I had finished a 30-mile hike which included a scramble up one of those beautiful, bald summits of the Adirondacks. I came downhill much faster than I had gone up and was carrying a 35-pound overnight pack. My hamstrings and calves were holding up and my trekking poles kept me balanced as I descended — which was more like a controlled stumble — seemingly bouncing from foothold to foothold.
I arrived back at the trailhead, exhausted but in a euphoric state. I leaned my poles against my old coupe, put my pack in the trunk, hydrated with a warm sports drink, started the engine and turned on some punk rock music and drove away down the long narrow dirt road with a triumphant feeling.
Unfortunately, I didn’t realize until three days later that I left my poles in the parking lot. That was 10 years ago this month. I haven’t had my own pair since.
Just last month I was approached by PaceMaker Stix about reviewing their trekking poles. I hadn’t heard of them before and decided to check them out and see where they stood. After a quick Internet search I counted 18 different brands of trekking and walking poles. It seems only three or four brands are the most recognizable and widely accessible, however, PaceMaker consistently received the highest customer reviews online. I accepted the invitation from PaceMaker Stix to review a set of their sticks and I received a pair of their Expedition Poles.
I worked out a time with Natalie for us to take kids on a hike so I could test them out. The big hike in Shenandoah NP or the Monongahela NF I wanted became unrealistic with our commitments, but a semi-urban hike in the Dyke Marsh Wildlife Habitat along the Potomac was feasible.
This was also Schnickelfritz’s first time riding in the child carrier backpack. Wunderkind, who rode on my back down Mount Mansfield in Vermont in 2012, was now helping me test the poles.
After some long strides, a couple of leaps from one beached driftwood log to another, and finding some unlevel and occasionally unstable terrain to test ascending and descending, I have five reasons why PaceMaker Expedition trekking poles might be right for you:
1. Sturdy and Durable — They held up to my walking and leaning with all my weight with Schnickelfritz on my back. They are also light weight and appropriately rigid; the tips at the far end of the poles went right where I wanted them — there was no unwanted flexing.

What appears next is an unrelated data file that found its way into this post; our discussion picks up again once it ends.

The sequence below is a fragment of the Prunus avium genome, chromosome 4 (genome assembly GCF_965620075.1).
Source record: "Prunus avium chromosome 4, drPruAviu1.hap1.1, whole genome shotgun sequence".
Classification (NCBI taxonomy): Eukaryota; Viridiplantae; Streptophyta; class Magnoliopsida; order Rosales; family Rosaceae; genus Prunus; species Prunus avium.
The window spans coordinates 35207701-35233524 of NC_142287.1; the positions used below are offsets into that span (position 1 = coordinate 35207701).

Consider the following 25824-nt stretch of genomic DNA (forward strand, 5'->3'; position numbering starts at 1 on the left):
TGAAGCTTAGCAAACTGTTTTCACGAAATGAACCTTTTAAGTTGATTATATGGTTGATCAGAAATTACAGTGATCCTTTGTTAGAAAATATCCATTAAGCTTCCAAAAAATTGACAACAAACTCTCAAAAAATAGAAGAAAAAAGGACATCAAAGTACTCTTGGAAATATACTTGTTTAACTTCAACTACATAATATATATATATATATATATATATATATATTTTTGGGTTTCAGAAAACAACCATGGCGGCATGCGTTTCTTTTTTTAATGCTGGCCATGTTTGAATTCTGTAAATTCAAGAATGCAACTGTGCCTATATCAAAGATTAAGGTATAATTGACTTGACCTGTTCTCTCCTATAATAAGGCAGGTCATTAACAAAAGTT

2. Easy Extending and Holding — The flick locks are easy to open, close and adjust them. Even when Schnicklefritz and I bounced from log to log and leaned hard on them, there wasn’t any give. The same was true regardless of what length you choose to set them at.
3. Cork Grips and Comfortable Leashes –– The grips on my original poles several years ago were rubber with deep grooves for ventilation. They are great in the winter at keeping moisture out, but clammy. Cork is indeed better and I’m doubtful that they would perform poorly if I were using the poles snowshoeing in Vermont this winter. For most trekking pole aficionados, cork is the only way to go.
4. Affordable Prices — For their quality, these poles are truly affordable. They might even be “cheap” in price but not in performance. My old poles cost $110 for the pair. The PaceMaker Stix Expedition Trekking Poles cost $59.99 and I am just as happy with them. As a parent on a parent’s budget, I’d go with the PaceMakers everytime.
5. Consistently Excellent Reviews –– Go online and look on Amazon or Google. PaceMaker fans are vocal. These poles are consistently given higher customer reviews.
By the way, since starting this blog in 2010 I have gotten several requests to review climbing and hiking books and various outdoor products. I haven’t turned down a request to review a book yet, but have turned down all the requests for product reviews. That was until I was approached by PaceMaker Stix. I felt it was something that you might enjoy too. My whole family did…
This post is a sponsored post, but my words express my own opinion, as always.